- The contents of partner crawls are stored in the (W)ARC file format and hosted on servers within one of Internet Archive's digital repositories in the greater San Francisco Bay Area.
- The primary copy of Archive-It partner data is located in Richmond, California. The data is stored and hosted in a controlled-access, alarmed, fire-protected building. Data integrity and system availability are assured using a combination of internal and external systems and processes. A mirror copy of the archived data is kept on a separate set of machines within a different Internet Archive repository. Most partner organizations have a third copy stored at a third Internet Archive data center in the San Francisco area.
- Additionally, we have a dark copy of Archive-It data stored for preservation at a university in the Eastern United States. A mirror of the Archive-It repository was sent to this location in 2013 and an update is planned for 2016. We are currently researching additional partnerships with non-profit research data centers for added data redundancy in offline storage. We are also exploring emerging multi-copy storage systems within our own repositories.
- Archive-It also has alliances with both LOCKSS and DuraCloud to aid in our partner's preservation strategies as well as tools for partners to download their data for local storage and preservation.
Mount-secure, quality-controlled website
We provide a secure website for browsing and access to the partners' content. Security measures include:
- Physical security of the data repository, which has controlled access and is alarmed and fire-protected.
- Security and monitoring of the harvested data is accomplished through a mix of internal and external systems; data integrity through internal routine tests; and system availability through the use of a commercial web service’s monitoring capabilities.
- Data is refreshed onto the physical media and data integrity is maintained through digitally fingerprinting it through a hash, comparing it with a previous hash, and rewriting the content to new blocks on a disk.
- Successes and failures to match expected results are logged, and appropriate individuals are notified in case of failure. Any reported problems are individually investigated, and our team effects repairs by replacing failed hardware or restoring content from alternate copies.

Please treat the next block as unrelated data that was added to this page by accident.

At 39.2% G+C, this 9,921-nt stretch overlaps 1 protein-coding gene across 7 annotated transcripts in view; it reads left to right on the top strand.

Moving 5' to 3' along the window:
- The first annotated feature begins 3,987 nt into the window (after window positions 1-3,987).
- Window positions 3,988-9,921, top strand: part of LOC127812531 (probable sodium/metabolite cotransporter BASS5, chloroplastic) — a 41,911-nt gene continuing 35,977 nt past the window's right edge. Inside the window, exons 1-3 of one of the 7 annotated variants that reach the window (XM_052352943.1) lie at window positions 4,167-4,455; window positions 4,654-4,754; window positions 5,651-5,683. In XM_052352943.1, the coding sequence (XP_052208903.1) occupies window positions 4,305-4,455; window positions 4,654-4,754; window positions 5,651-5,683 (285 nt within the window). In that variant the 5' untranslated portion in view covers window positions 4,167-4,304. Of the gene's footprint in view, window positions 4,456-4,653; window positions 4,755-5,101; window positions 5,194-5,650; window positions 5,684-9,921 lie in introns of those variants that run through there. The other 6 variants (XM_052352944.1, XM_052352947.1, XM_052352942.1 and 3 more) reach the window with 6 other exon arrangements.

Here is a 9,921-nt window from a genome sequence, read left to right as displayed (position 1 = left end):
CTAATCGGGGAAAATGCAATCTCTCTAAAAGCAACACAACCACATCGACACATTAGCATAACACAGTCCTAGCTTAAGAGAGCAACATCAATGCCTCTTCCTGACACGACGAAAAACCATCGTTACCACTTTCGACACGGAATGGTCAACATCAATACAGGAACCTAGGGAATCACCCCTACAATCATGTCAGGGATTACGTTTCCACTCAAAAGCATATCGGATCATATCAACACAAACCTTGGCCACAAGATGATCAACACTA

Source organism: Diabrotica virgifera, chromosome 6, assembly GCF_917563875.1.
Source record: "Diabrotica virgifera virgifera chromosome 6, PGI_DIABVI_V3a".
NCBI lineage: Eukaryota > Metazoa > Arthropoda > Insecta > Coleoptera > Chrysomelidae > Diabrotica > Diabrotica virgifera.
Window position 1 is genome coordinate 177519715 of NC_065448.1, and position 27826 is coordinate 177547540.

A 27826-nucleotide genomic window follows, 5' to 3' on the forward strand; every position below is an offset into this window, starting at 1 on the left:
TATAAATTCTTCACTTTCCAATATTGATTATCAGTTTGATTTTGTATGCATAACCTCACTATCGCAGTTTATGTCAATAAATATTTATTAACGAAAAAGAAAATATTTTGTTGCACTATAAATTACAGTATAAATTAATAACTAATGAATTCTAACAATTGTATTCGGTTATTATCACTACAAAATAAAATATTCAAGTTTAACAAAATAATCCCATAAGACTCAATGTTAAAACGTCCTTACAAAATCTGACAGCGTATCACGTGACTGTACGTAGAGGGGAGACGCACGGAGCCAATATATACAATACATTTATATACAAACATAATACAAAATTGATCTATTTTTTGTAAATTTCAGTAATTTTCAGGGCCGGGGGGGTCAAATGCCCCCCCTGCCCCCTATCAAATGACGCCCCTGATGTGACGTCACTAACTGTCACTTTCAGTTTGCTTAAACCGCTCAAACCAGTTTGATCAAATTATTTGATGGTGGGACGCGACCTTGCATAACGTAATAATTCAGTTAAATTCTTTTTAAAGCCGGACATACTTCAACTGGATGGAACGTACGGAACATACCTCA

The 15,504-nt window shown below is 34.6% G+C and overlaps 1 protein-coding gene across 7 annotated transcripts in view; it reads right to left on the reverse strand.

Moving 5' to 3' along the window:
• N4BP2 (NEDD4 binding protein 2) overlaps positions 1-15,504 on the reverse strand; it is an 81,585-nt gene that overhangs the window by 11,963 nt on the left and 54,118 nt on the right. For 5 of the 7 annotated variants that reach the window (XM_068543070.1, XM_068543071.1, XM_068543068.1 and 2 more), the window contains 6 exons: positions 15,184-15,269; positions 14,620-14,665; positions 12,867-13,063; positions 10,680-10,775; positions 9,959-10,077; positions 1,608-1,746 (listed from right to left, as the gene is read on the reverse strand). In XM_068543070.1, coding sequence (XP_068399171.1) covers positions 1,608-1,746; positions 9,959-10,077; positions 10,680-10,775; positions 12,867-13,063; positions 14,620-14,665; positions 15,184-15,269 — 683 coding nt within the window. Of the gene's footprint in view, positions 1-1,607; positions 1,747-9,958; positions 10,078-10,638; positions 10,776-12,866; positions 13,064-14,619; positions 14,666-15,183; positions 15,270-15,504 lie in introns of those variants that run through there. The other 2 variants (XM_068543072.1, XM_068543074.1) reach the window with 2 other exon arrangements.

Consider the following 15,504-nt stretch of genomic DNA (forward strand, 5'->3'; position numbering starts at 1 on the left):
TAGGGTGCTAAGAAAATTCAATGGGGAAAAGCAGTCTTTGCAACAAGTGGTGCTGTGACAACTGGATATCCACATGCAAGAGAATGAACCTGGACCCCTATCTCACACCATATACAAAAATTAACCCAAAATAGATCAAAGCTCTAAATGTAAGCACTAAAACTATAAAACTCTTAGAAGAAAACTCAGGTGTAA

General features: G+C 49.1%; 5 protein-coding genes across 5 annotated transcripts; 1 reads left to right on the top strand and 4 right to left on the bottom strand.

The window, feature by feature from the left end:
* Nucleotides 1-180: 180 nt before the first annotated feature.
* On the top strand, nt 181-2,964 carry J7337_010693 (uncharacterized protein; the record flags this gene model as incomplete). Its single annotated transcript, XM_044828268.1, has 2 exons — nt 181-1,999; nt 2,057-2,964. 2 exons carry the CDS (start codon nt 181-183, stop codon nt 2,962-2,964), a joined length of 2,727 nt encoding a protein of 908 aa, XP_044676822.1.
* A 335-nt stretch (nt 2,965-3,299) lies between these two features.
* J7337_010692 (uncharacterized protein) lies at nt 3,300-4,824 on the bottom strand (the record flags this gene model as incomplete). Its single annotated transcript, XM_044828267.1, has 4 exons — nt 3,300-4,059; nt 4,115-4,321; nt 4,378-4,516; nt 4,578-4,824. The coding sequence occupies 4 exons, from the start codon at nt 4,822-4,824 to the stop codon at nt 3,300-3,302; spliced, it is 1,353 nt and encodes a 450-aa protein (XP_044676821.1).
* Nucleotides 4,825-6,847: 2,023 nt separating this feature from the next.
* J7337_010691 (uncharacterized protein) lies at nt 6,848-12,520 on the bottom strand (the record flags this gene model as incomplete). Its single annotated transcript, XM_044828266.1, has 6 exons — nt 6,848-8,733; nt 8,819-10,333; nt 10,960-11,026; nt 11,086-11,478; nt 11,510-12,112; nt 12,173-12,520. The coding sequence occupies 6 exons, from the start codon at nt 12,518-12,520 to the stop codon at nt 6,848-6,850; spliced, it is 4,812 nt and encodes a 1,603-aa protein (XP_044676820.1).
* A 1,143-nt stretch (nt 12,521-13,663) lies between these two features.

- Incidents such as a service outages or a service performance parameters exceeding operating tolerances are detected, tracked on system support tools, and addressed promptly.
- Partners are notified in advance of any routine maintenance or system reconfiguration with the potential of service interruption.
Best practices and standards
- The Internet Archive has been archiving the web since 1996, has been able to adapt to every file format that has changed, and has made it accessible for viewing through the Wayback Machine. The Wayback Machine software and our primary crawler, Heritrix, are open source tools which have global institutional buy-in and a large invested community committed to ensuring their continued success and viability. In addition we continue to develop new capture and replay technologies and release them under open-source licenses.
- Internet Archive is a founding member of the IIPC (http://netpreserve.org/), which acknowledges the importance of international collaboration for preserving Internet content for future generations, and works toward common global formats, including the development of the (W)ARC file.
- The (W)ARC file format is an ISO standard (CD 28500).
- The (W)ARC format is a revision of the ARC File Format [ARC_IA] developed in the mid-1990's, which was first used to store Web crawls as sequences of content blocks harvested from the World Wide Web.
- We do not currently plan to migrate legacy ARCs into WARCs, as ARC continues to be a widely supported format. The open source access tools we use support both file types.